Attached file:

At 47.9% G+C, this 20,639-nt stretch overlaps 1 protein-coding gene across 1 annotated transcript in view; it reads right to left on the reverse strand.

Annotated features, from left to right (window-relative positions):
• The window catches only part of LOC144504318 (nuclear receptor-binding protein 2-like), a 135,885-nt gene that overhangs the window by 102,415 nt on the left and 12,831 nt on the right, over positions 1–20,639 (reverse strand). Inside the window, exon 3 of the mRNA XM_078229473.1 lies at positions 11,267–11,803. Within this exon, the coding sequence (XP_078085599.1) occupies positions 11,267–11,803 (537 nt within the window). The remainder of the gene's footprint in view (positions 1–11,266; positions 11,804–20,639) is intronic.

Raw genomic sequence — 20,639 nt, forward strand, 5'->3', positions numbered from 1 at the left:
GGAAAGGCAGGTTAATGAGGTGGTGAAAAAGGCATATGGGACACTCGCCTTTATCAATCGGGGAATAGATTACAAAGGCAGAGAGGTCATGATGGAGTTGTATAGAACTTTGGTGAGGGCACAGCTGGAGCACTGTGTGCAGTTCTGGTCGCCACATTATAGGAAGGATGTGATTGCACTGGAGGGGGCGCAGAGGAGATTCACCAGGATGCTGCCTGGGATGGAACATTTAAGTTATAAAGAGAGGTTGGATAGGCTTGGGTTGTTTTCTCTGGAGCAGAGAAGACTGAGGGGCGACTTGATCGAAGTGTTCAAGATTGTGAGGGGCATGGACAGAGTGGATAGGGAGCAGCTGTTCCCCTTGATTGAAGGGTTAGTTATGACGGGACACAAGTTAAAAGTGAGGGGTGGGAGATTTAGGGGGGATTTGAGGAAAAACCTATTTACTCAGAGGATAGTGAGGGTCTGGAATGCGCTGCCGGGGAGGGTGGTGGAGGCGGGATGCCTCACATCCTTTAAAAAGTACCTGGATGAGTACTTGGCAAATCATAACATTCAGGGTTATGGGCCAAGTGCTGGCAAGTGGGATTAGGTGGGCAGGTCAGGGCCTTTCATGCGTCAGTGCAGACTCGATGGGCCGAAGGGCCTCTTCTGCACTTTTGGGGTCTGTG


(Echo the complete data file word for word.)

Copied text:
At 47.9% G+C, this 20,639-nt stretch overlaps 1 protein-coding gene across 1 annotated transcript in view; it reads right to left on the reverse strand.

Annotated features, from left to right (window-relative positions):
• The window catches only part of LOC144504318 (nuclear receptor-binding protein 2-like), a 135,885-nt gene that overhangs the window by 102,415 nt on the left and 12,831 nt on the right, over positions 1–20,639 (reverse strand). Inside the window, exon 3 of the mRNA XM_078229473.1 lies at positions 11,267–11,803. Within this exon, the coding sequence (XP_078085599.1) occupies positions 11,267–11,803 (537 nt within the window). The remainder of the gene's footprint in view (positions 1–11,266; positions 11,804–20,639) is intronic.

Raw genomic sequence — 20,639 nt, forward strand, 5'->3', positions numbered from 1 at the left:
GGAAAGGCAGGTTAATGAGGTGGTGAAAAAGGCATATGGGACACTCGCCTTTATCAATCGGGGAATAGATTACAAAGGCAGAGAGGTCATGATGGAGTTGTATAGAACTTTGGTGAGGGCACAGCTGGAGCACTGTGTGCAGTTCTGGTCGCCACATTATAGGAAGGATGTGATTGCACTGGAGGGGGCGCAGAGGAGATTCACCAGGATGCTGCCTGGGATGGAACATTTAAGTTATAAAGAGAGGTTGGATAGGCTTGGGTTGTTTTCTCTGGAGCAGAGAAGACTGAGGGGCGACTTGATCGAAGTGTTCAAGATTGTGAGGGGCATGGACAGAGTGGATAGGGAGCAGCTGTTCCCCTTGATTGAAGGGTTAGTTATGACGGGACACAAGTTAAAAGTGAGGGGTGGGAGATTTAGGGGGGATTTGAGGAAAAACCTATTTACTCAGAGGATAGTGAGGGTCTGGAATGCGCTGCCGGGGAGGGTGGTGGAGGCGGGATGCCTCACATCCTTTAAAAAGTACCTGGATGAGTACTTGGCAAATCATAACATTCAGGGTTATGGGCCAAGTGCTGGCAAGTGGGATTAGGTGGGCAGGTCAGGGCCTTTCATGCGTCAGTGCAGACTCGATGGGCCGAAGGGCCTCTTCTGCACTTTTGGGGTCTGTG